The Court of Cassation rejected on Sunday Ayman Nour's appeal against his 2005 conviction for forging signatures in order to establish the Ghad Party.
“I didn’t expect a decree in my favor,” Nour’s son quoted his father as saying. “We knew over the past few days that a figure from the current regime [ruling military council] has communicated with the judiciary,” he said, hinting that the ruling was unfair.
The upheld conviction can prevent Nour from running in the presidential election slated for March, as forgery is a crime that disqualifies presidential candidates.
An Egyptian court sentenced Nour to five years in prison in December 2005 for forging signatures to enable him to register the Ghad Party. The party had been approved in 2004. Nour was released from prison in February 2009.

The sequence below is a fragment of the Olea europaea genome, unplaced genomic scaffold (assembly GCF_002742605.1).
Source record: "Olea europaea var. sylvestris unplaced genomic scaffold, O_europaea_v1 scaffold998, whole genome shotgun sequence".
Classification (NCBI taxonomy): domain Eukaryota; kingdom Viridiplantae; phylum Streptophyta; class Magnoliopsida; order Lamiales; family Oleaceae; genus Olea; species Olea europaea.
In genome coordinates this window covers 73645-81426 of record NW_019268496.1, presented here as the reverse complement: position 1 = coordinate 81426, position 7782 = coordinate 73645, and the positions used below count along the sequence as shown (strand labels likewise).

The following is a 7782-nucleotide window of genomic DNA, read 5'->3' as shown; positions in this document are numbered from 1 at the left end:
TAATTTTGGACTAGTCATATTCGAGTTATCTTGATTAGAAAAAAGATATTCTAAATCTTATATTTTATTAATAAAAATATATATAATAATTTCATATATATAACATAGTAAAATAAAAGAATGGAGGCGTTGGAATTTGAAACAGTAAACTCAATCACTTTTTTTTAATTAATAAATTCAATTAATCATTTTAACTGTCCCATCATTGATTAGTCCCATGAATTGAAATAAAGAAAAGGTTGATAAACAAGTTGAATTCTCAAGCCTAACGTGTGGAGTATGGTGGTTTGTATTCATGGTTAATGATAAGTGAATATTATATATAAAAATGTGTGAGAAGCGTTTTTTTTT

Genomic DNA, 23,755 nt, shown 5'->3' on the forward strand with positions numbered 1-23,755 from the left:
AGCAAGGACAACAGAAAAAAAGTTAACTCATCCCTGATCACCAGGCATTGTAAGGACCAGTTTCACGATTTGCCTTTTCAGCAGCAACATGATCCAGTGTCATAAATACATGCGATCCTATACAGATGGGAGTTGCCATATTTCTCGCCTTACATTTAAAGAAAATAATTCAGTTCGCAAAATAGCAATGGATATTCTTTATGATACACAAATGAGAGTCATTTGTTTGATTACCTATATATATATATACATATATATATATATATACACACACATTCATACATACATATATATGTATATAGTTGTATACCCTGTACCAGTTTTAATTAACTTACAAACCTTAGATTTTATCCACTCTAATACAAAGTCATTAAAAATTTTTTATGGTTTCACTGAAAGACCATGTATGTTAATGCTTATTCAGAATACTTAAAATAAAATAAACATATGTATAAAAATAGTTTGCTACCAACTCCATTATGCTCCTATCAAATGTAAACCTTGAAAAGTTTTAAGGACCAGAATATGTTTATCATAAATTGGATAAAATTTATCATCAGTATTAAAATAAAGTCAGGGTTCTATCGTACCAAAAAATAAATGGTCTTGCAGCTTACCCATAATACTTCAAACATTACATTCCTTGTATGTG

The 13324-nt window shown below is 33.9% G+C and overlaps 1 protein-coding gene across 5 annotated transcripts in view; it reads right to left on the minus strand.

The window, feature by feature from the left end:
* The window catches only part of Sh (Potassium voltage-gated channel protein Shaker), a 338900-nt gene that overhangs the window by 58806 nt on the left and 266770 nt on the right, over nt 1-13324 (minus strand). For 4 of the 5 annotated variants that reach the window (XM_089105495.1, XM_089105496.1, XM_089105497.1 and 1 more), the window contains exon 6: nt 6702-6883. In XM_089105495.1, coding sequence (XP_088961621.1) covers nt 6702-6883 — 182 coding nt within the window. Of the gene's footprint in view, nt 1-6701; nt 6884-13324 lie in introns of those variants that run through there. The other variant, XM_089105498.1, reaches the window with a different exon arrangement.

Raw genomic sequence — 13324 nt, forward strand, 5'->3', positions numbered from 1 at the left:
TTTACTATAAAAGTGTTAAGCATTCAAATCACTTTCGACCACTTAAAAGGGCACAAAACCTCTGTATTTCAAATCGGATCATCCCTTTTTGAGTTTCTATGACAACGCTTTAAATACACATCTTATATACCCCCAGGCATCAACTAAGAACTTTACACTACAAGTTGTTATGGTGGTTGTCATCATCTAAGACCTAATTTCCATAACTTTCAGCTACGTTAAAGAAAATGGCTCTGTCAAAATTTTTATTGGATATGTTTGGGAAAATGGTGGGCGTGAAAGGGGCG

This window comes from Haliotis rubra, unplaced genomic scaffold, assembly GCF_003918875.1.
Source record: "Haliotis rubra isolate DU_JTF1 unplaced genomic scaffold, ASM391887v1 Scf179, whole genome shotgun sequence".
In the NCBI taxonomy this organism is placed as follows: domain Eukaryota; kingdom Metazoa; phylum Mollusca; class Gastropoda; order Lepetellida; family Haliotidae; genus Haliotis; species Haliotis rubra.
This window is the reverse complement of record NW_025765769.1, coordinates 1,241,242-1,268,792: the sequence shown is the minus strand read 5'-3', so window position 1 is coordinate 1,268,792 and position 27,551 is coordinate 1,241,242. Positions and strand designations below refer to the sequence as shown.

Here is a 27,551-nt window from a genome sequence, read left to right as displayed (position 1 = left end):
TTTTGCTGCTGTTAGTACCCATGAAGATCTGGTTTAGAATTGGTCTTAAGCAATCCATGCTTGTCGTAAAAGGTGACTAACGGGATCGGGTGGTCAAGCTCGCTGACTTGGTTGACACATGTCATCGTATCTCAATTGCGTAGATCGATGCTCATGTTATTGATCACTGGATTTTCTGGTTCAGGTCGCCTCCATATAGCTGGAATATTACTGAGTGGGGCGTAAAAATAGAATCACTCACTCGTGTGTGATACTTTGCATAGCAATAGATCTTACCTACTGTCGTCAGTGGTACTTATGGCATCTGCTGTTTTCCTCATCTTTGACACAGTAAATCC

In March this year, Nour requested Attorney General Abdel Meguid Mahmoud re-investigate his case. Nour said he has received documents proving the forgery accusations were fabricated, apparently found when the dissolved State Security Investigation Services (SSIS) headquarters was attacked by citizens in February.
Nour said he had around 100 documents that prove the SSIS' involvement in ruining political life in Egypt, including papers about the Ghad Party and the 2005 court case.
Activists criticized Sunday's ruling on social media websites and planned marches in Alexandria in response.
Nour, who was known to be a prominent opponent of the rule of ousted President Hosni Mubarak, took second place with 8 percent of ballots during the 2005 presidential elections behind Mubarak.